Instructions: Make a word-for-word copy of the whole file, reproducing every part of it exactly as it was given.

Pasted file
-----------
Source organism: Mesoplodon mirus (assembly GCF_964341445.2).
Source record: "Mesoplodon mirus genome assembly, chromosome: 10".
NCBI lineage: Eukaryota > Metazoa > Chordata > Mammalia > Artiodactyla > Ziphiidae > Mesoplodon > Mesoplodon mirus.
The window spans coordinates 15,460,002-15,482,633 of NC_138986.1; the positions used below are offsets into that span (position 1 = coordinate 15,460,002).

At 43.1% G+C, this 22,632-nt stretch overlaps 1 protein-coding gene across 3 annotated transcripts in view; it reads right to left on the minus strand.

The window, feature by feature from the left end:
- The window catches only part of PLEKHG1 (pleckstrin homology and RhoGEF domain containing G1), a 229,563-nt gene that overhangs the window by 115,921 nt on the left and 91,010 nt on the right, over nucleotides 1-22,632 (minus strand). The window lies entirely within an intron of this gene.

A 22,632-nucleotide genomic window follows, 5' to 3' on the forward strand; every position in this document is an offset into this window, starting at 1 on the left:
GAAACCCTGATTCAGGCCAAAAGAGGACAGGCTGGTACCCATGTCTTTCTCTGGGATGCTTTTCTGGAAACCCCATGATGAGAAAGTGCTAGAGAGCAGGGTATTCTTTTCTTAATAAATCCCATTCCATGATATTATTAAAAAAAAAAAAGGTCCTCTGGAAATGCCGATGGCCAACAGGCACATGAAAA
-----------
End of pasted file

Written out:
Source organism: Mesoplodon mirus (assembly GCF_964341445.2).
Source record: "Mesoplodon mirus genome assembly, chromosome: 10".
NCBI lineage: Eukaryota > Metazoa > Chordata > Mammalia > Artiodactyla > Ziphiidae > Mesoplodon > Mesoplodon mirus.
The window spans coordinates 15,460,002-15,482,633 of NC_138986.1; the positions used below are offsets into that span (position 1 = coordinate 15,460,002).

At 43.1% G+C, this 22,632-nt stretch overlaps 1 protein-coding gene across 3 annotated transcripts in view; it reads right to left on the minus strand.

The window, feature by feature from the left end:
- The window catches only part of PLEKHG1 (pleckstrin homology and RhoGEF domain containing G1), a 229,563-nt gene that overhangs the window by 115,921 nt on the left and 91,010 nt on the right, over nucleotides 1-22,632 (minus strand). The window lies entirely within an intron of this gene.

A 22,632-nucleotide genomic window follows, 5' to 3' on the forward strand; every position in this document is an offset into this window, starting at 1 on the left:
GAAACCCTGATTCAGGCCAAAAGAGGACAGGCTGGTACCCATGTCTTTCTCTGGGATGCTTTTCTGGAAACCCCATGATGAGAAAGTGCTAGAGAGCAGGGTATTCTTTTCTTAATAAATCCCATTCCATGATATTATTAAAAAAAAAAAAGGTCCTCTGGAAATGCCGATGGCCAACAGGCACATGAAAA